On November 15, 2018, E.T. commented on Do we even need humans in asset management anymore? :

Having spent the past six years in finance, I am very intrigued by this article! BlackRock’s Scientific Active Equity group has a very impressive track record, especially when compared to the stock-picker managed funds. One of the concerns I had while reading this article was along the lines of the question posed at the end of the article around ensuring BlackRock’s machine learning approaches are not falling prey to algorithmic bias. Therefore, it is critical that BlackRock puts in place some type of system that continues to test the algorithms and ensure they are still working correctly. I’d be curious to know how often BlackRock monitors the performance of its SAE products and if there is some mechanism in place to alert professionals when performance dips below a certain threshold so the situation can be investigated. Furthermore, it would be interesting to see how the performance of BlackRock’s SAE products compare to the performance of the SAE products of its competitors. If BlackRock’s performance is lagging, that raises a red flag to look into the algorithm and see if any changes need to be made. Finally, when investing in stocks, a factor that should be considered is the strength of the management team. Many times, the best way to form an opinion on a management team is through-in person meetings. In thinking about how far machine learning can go, that seems to be one area that is better left to humans to decide.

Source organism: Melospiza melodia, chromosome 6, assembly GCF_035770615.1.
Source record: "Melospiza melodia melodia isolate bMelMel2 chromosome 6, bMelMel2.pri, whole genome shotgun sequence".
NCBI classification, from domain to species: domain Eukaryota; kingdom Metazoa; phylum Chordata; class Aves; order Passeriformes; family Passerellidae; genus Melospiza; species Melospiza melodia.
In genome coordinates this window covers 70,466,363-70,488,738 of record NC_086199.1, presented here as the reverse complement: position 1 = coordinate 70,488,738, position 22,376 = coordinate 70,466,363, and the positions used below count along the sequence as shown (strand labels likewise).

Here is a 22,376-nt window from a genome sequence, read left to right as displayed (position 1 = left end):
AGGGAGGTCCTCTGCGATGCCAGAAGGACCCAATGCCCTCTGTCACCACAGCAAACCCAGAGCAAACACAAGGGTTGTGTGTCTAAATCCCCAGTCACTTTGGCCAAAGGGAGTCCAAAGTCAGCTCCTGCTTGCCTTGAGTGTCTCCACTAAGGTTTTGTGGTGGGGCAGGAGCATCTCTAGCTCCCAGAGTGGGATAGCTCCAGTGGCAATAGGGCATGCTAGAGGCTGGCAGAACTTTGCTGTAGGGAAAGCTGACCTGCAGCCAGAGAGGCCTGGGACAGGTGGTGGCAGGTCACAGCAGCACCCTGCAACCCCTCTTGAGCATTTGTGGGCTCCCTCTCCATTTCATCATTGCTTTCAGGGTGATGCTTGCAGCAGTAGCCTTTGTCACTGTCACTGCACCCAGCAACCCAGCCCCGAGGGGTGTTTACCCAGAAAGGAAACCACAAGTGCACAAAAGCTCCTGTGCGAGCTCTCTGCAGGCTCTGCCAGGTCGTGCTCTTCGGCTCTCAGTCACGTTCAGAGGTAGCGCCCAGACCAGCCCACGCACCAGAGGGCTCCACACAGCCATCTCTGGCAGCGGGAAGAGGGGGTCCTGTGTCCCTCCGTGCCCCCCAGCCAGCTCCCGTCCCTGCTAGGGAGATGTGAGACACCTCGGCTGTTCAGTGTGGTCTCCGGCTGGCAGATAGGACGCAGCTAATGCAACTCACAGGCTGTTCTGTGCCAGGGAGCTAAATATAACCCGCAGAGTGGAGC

On November 15, 2018, E.T. commented on Betabrand: Wearing Product Development on its Sleeve :

Very interesting article! While reading this article, a few thoughts came to mind. First, one of the key participants in this crowdsourcing model is the designer. As the company tries to scale and compete with other retailers and Amazon, it will be interesting to see if Betabrand will be able to attract a diverse set of designers to their community and continue to receive product ideas that consumers are excited about. It would be interesting to know how Betabrand is compensating the designers for their clothing designs and if this will be enough to keep them contributing ideas to the site as opposed to finding work with other brands and retailers. Additionally, when I originally read this post, I had a similar thought as Jane Harvard (above comment) that Betabrand’s online community may fall into group think and vote on clothing of a similar style. However, I took a look at the Betabrand site and was actually very surprised at the range of different designs on the site. This site definitely does not cater to one style of dressing. After seeing the wide variety of styles on the site, I worry that it may be difficult for Betabrand to garner loyalty among consumers. Given most consumers have their own “style”, I worry that Betabrand may have trouble attracting a loyal consumer base given that the site does not seem to be a “one stop shop” for consumers but rather a site for consumers to order one or two items. In order to enhance the consumer experience on the site and increase loyalty, Betabrand may want to consider adding in some filters on the site so consumers can easily filter for clothing in their “style” whether it is preppy, punk, modern, classic, etc.